All is not lost though. We can still move in this direction. Some starting steps could be to:

  • Prioritise and allocate funds to ecological restoration. Lets create more greenways instead of roads.
  • Allow indigenous communities to care for their lands instead of going and in destroying the ecosystems to make way for cash crops and extractive resource industries.
  • Create planning and design standards that require human structures and settlements to allow for both human habitation and the needs of other animals, birds, insects and plants that are native to that area. No more creation of concrete deserts and massive energy intensive buildings that are unsuited to the local climate.
  • Instead of the triple bottom line of economy, society and environment all human activity must be situated back where it must be, within the capacity of the Earth to support life.

I could go on about all the ways in which healthy ecosystems benefit humans but it seems to come down to why you care and what drives you to act. Is it to maintain the current dominant form of human society with its energy intensive and increasingly sterilise settlements that are populated by only a few non-human species, many of which are the same from London to Hobart? Or do you want something more alive and wondrous and gloriously unique to the area of the planet you call home? If it is the former then the mainstream focus on climate change and the simple solution of renewables and carbon capture will likely suffice to maintain human life on this planet. If it is the latter then there is the greater challenge of learning to understand the land and what it means to share it with all the more than human world.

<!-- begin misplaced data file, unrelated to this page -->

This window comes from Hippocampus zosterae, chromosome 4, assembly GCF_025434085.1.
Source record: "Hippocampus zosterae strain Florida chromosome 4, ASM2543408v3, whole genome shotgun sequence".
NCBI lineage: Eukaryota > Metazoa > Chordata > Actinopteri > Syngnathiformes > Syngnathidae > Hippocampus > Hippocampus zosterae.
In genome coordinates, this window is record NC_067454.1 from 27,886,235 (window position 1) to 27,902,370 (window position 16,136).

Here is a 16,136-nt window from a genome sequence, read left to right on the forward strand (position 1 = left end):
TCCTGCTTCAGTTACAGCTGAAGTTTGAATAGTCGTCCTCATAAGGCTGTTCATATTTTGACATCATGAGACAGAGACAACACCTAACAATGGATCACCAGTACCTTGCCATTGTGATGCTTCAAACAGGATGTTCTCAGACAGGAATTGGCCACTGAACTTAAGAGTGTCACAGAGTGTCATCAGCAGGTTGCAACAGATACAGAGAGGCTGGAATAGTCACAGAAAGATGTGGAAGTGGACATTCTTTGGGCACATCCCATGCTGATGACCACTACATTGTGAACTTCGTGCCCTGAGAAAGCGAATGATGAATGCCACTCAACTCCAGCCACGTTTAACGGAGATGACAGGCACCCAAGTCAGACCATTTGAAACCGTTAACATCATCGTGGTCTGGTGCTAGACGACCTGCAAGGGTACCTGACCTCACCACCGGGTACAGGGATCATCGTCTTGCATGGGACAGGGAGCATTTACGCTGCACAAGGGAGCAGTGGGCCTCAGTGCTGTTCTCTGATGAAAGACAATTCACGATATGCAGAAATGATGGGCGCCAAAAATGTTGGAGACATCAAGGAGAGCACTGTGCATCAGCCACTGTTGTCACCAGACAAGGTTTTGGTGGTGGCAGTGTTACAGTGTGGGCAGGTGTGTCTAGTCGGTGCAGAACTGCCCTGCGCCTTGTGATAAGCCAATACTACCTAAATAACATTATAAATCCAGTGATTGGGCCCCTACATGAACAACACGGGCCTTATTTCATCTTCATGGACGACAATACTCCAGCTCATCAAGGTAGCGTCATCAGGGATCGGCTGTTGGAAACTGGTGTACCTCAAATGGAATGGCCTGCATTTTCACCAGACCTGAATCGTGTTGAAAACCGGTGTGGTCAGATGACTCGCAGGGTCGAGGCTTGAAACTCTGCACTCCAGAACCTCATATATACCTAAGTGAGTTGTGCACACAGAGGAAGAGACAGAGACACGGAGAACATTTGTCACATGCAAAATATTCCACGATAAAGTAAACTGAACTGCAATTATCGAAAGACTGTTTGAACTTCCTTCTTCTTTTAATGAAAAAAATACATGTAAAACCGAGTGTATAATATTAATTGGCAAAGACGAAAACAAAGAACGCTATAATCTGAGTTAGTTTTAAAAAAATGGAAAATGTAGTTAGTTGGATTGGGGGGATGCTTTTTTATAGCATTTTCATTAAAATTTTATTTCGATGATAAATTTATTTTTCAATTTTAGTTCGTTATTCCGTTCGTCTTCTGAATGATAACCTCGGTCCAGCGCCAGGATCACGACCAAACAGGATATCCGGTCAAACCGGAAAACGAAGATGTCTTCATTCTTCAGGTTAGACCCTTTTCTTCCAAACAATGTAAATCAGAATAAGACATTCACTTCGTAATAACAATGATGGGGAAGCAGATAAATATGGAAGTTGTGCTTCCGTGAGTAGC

This is not a challenge that can be solved by more technology and other quick fixes. Rather it is a slow and much more rewarding remembering of our place in this planet and how to truly look after it. We need to develop a society that has also has this awareness of the complexity and aliveness of the soil, the waterways and the entire planet of which we are but one part. Then just maybe future generations will once more be able to safely drink out of rivers, bask in the glory of a star filled sky and move confidently through landscapes enjoying the diverse abundance of this earth.

References & more info

  1. National Geographic. Great Pacific Garbage Patch.
  2. Fred Pearce, 2018. Rivers in the Sky: How Deforestation Is Affecting Global Water Cycles. Yale School of Forestry and Environmental Studies.
  3. Charles Eisenstein Climate: A New Story